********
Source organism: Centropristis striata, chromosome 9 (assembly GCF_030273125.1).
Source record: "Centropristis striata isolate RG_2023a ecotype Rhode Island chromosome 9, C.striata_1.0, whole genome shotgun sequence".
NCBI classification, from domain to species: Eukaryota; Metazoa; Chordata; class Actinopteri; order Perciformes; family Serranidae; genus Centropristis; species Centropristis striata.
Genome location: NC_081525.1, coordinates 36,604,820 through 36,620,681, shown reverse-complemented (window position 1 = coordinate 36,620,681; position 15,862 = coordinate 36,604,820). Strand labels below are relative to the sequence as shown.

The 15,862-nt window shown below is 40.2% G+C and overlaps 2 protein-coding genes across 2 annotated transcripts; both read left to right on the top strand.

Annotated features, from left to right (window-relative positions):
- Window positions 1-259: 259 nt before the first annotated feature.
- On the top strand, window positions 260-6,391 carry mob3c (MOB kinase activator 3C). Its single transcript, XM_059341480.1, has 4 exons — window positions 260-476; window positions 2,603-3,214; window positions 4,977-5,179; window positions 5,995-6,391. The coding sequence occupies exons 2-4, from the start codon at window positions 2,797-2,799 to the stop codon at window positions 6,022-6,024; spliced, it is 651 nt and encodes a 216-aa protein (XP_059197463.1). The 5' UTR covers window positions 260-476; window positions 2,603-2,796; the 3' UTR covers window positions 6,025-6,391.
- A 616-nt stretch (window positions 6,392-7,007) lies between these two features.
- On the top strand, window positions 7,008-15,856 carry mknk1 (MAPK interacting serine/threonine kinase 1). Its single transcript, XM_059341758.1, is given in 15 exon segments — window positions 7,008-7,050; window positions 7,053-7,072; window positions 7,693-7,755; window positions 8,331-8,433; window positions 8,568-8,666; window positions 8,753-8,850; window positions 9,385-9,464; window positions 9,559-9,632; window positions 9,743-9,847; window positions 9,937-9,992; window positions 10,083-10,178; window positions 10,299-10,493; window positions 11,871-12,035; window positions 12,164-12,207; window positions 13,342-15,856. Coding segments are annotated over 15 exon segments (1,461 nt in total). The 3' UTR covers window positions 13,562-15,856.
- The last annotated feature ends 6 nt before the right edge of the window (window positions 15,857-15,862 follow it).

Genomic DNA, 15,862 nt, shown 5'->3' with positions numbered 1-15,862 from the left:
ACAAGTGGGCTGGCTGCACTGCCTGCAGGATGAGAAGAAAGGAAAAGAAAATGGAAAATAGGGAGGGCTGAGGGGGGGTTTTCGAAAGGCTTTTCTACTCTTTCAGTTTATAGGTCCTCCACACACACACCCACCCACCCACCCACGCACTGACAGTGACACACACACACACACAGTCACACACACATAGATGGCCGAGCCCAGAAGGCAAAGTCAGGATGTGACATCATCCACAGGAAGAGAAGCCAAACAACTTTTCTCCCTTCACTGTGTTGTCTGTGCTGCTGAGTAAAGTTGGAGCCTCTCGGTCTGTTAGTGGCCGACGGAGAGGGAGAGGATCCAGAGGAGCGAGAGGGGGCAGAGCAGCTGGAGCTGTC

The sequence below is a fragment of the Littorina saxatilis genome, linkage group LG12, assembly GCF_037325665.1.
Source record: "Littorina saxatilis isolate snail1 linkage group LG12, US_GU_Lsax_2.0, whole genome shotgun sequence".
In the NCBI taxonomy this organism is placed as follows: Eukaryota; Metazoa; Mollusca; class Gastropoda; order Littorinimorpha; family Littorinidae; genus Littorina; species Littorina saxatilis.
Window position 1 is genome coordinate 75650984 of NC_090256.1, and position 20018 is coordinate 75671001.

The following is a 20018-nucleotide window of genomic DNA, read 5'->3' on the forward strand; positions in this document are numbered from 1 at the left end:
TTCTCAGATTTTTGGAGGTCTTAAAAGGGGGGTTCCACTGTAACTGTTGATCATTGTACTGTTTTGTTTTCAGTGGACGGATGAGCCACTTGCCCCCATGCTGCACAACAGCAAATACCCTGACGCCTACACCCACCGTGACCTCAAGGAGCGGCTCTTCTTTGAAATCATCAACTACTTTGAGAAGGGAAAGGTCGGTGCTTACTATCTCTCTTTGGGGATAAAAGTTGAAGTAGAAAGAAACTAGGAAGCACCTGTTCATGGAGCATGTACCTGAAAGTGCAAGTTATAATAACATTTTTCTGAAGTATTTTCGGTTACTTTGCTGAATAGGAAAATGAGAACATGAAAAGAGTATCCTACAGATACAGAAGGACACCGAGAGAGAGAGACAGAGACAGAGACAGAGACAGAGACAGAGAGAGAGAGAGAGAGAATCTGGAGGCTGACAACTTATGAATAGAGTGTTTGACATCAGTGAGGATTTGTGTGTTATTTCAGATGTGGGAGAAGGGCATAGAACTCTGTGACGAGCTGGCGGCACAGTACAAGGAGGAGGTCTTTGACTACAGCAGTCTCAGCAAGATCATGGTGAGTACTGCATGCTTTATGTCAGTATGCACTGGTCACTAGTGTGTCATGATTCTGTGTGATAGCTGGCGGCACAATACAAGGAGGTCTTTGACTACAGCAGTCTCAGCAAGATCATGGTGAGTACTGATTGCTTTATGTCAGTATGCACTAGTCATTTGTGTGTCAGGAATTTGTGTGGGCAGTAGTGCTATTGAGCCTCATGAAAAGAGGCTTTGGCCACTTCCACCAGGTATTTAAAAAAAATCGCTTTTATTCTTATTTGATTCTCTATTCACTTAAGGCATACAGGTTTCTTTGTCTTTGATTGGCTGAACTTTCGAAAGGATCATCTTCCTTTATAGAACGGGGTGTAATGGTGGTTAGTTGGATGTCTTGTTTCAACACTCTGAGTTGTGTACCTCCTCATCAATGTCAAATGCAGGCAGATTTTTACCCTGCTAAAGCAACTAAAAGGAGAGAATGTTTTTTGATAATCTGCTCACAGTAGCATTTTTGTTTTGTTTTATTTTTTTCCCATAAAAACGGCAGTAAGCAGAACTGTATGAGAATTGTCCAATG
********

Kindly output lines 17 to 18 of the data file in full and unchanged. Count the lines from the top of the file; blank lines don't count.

Window position 1 is genome coordinate 75650984 of NC_090256.1, and position 20018 is coordinate 75671001.

The following is a 20018-nucleotide window of genomic DNA, read 5'->3' on the forward strand; positions in this document are numbered from 1 at the left end: